“If the market grows, but 90% of projects have questionable biodiversity impacts, that’s not the type of market we want to see,” Kaskeala says. “The market is flawed and it’s important we work to reform it, so we have an effective tool.”

Back in September 2020, the economist, Mark Carney, now the UN’s special envoy for climate action, launched a taskforce to investigate how to scale up offsetting, improve its integrity and make it more investable. This included all parts of the industry, carbon-credit buyers and sellers, but most notably the financial investment sector. A year later, it announced the launch of a permanent governance body that will oversee its core carbon principles (CCPs), which will set the benchmark for carbon-credit quality. These will be phased in this year and, to be CCP-compliant, projects will have to show “a clear, measurable and direct impact in reducing carbon emissions”. Harrison, also a member of the taskforce, says any project that wants to be verified will need to be registered by the body and the CCPs are expected to continuously develop.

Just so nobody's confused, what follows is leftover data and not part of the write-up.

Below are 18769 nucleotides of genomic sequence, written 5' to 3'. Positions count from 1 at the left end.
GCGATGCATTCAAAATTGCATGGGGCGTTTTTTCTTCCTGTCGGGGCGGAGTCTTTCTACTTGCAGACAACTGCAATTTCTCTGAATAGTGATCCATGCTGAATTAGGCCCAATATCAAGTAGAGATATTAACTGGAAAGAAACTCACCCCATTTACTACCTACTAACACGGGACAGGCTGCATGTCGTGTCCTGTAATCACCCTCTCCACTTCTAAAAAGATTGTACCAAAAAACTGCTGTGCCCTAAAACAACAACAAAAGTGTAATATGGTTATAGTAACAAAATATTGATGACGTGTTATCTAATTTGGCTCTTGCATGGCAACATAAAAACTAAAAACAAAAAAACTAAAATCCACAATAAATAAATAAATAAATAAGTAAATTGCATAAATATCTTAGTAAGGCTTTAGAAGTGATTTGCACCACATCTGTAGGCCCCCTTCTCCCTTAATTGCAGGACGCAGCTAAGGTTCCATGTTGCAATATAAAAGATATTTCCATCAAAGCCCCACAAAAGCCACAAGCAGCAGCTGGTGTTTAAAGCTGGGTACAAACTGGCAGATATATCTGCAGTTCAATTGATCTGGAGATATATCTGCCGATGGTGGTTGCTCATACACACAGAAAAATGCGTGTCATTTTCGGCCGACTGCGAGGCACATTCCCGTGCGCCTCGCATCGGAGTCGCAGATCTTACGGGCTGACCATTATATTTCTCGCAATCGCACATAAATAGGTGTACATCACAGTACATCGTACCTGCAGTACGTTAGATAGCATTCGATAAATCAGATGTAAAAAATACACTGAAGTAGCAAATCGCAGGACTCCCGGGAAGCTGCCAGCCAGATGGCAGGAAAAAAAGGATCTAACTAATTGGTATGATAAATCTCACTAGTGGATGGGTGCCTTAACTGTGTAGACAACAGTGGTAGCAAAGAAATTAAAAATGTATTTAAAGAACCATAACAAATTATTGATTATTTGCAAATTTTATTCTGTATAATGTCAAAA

Around the same time, nations at COP26 in Glasgow, UK, agreed to make changes in carbon-credit accounting to try and solve the issue of “double counting”. A perfect example of this can be found in Scotland: Shell is funding a tree-planting scheme there and is planning to count the future credits once it grows. According to reports, the Scottish Government also intends to count the project.

For Kaskeala these changes are welcome and he’s hopeful that making the voluntary carbon markets more institutional will help “but it’s not the [big] leap we need”. He supports the growing push to use removal-only schemes. Currently, he says, around 95% of all offsetting projects are based on avoiding emissions, such as clean cookstoves or renewable energy. But these don’t actually remove any CO2, which is what we need to focus on to have impact.